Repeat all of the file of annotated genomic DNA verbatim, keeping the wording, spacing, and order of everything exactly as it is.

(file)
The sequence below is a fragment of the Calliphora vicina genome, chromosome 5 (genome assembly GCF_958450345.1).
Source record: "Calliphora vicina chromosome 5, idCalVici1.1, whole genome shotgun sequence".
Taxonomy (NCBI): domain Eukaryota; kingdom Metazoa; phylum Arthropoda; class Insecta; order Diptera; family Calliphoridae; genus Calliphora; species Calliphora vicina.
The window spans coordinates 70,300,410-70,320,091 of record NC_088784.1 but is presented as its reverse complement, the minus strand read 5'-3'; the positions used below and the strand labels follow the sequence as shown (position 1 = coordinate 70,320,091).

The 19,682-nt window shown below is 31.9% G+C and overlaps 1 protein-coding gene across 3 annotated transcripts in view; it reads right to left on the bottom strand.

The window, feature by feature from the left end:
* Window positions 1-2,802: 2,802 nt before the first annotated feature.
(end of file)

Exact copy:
The sequence below is a fragment of the Calliphora vicina genome, chromosome 5 (genome assembly GCF_958450345.1).
Source record: "Calliphora vicina chromosome 5, idCalVici1.1, whole genome shotgun sequence".
Taxonomy (NCBI): domain Eukaryota; kingdom Metazoa; phylum Arthropoda; class Insecta; order Diptera; family Calliphoridae; genus Calliphora; species Calliphora vicina.
The window spans coordinates 70,300,410-70,320,091 of record NC_088784.1 but is presented as its reverse complement, the minus strand read 5'-3'; the positions used below and the strand labels follow the sequence as shown (position 1 = coordinate 70,320,091).

The 19,682-nt window shown below is 31.9% G+C and overlaps 1 protein-coding gene across 3 annotated transcripts in view; it reads right to left on the bottom strand.

The window, feature by feature from the left end:
* Window positions 1-2,802: 2,802 nt before the first annotated feature.